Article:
For example, several years ago, I was approached by some local community groups who were unsuccessfully fighting to limit the soot and particulate matter emitted from two coal power plants in Chicago. At the time, I was working for the Cook County Health & Hospitals System, whose physicians were unionized through the Doctors Council Service Employees International Union (SEIU). I had not heard of soot or particulate matter before being approached, but I did some research, got behind the cause, and became one of the physician leads on this issue. Soon, our union joined the coalition seeking to pass an emissions limit.

Our parent union, SEIU Illinois State Council (at the time the largest labor union in Illinois), backed our local efforts. When the lead alderman opposing the legislation faced a runoff election a few months later, he did not want to lose crucial union support and decided to support our legislation. A few weeks before the runoff election — and just a few months after I first learned of this issue — I stood next to the alderman at a press conference to announce our union’s endorsement of him and to thank him for his (new) support of the ordinance limiting soot and particulate matter.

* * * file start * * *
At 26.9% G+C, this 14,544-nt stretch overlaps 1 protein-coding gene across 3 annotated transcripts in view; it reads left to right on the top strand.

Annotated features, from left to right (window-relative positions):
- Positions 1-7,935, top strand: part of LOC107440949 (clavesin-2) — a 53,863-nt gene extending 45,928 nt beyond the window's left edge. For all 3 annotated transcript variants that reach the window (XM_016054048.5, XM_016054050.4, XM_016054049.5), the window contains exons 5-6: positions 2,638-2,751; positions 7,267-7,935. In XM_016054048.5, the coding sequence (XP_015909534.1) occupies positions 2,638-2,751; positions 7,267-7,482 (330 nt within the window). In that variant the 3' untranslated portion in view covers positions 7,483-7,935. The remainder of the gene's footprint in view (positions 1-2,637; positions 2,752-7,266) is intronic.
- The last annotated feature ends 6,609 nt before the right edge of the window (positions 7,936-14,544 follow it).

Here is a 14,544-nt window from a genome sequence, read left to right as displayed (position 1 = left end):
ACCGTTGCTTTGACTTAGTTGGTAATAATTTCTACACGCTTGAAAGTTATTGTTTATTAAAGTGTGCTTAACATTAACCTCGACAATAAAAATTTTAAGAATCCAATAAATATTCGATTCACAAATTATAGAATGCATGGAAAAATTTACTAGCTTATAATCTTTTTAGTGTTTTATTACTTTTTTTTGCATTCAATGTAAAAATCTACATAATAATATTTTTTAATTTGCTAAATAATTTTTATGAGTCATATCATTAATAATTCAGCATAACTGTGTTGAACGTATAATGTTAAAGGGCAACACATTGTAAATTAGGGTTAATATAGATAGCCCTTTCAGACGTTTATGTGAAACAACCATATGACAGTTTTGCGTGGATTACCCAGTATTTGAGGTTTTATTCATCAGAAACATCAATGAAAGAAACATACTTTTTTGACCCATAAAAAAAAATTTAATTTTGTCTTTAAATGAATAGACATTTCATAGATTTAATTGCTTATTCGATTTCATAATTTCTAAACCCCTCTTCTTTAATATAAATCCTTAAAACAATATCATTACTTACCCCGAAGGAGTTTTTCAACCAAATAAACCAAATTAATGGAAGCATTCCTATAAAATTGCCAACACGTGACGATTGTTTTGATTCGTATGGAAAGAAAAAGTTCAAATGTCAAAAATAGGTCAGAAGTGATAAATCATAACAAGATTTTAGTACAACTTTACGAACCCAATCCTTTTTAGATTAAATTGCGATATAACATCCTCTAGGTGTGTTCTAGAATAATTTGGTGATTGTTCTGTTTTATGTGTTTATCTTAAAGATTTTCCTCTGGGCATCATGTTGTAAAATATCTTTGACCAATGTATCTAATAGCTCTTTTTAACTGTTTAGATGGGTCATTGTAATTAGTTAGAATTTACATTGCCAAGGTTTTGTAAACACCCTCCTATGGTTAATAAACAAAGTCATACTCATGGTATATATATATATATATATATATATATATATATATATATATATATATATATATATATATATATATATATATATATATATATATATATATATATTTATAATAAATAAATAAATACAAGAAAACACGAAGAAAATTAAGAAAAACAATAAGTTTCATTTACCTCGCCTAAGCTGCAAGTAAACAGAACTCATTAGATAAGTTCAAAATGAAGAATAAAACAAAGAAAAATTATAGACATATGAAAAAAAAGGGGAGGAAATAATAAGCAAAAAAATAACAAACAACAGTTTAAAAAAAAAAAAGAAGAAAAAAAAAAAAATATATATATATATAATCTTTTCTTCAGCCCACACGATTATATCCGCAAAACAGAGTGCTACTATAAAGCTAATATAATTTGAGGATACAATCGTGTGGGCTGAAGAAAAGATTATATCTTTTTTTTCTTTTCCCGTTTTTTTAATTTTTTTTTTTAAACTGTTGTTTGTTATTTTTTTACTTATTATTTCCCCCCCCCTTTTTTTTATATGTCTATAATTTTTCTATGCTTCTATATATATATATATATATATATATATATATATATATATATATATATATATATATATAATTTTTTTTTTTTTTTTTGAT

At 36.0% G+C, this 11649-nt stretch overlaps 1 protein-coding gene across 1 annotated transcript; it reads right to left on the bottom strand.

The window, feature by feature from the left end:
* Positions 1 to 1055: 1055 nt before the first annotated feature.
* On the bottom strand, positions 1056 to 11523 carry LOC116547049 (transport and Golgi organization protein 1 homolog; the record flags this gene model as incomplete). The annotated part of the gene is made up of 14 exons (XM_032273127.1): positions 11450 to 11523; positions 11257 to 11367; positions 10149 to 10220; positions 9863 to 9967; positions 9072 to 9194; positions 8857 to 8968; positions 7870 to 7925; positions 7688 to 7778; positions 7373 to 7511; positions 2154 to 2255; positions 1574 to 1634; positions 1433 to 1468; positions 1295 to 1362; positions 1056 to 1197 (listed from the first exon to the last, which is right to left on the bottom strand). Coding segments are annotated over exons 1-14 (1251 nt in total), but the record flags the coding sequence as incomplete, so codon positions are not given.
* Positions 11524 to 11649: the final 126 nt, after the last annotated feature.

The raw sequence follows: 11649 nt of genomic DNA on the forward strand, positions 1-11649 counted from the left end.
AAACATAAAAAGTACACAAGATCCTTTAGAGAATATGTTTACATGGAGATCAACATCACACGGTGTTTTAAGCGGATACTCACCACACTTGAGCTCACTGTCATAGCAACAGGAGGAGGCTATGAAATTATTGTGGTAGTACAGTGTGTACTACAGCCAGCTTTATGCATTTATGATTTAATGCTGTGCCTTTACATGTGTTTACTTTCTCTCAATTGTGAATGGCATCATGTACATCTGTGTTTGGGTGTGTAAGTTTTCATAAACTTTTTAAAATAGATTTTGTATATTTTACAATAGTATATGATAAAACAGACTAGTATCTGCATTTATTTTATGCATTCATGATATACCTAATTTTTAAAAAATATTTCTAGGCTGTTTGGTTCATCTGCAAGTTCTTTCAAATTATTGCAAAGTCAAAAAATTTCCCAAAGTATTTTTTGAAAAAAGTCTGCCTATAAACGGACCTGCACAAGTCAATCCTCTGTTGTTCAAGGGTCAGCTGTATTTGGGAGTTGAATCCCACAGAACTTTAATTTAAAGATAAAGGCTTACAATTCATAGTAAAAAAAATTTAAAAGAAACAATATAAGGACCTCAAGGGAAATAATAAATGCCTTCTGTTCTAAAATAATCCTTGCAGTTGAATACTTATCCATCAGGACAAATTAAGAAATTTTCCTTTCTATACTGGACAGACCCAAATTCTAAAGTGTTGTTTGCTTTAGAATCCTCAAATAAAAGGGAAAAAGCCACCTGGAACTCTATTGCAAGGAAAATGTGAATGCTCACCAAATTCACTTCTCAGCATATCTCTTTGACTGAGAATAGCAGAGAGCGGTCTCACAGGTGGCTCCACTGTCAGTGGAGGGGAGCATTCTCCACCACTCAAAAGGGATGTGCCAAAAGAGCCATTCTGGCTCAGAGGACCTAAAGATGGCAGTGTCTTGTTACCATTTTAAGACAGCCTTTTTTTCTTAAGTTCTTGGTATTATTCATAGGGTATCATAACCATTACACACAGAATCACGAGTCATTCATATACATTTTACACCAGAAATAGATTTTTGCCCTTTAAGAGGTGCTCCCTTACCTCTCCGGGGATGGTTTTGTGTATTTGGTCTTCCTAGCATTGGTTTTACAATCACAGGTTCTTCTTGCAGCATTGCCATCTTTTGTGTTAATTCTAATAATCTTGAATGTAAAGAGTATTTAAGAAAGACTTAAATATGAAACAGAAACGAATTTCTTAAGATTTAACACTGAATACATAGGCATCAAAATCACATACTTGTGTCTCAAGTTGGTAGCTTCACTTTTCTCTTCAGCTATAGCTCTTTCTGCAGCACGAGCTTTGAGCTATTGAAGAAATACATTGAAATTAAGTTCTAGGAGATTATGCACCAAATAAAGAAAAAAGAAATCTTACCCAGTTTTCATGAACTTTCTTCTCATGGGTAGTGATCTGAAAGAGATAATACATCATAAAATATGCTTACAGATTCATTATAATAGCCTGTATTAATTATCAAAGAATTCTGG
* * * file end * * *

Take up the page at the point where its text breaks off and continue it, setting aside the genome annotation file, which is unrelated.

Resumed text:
You’re going to face opposition any time you enter the political sphere, but some legwork at the start of your effort can make a big difference in the time and energy you may need to expend to pass legislation down the road.

Identify potential opposition. Brainstorm the individuals and organizations who might oppose your issue and research their positions using your community contacts, asking those in the know, and learning from others who have advocated a similar issue. However, understand that planning and strategizing won’t always identify all potential sources of opposition that can stymie your efforts. Some may come from left field, and sometimes groups you thought would be your allies actually end up opposing your health policy goals.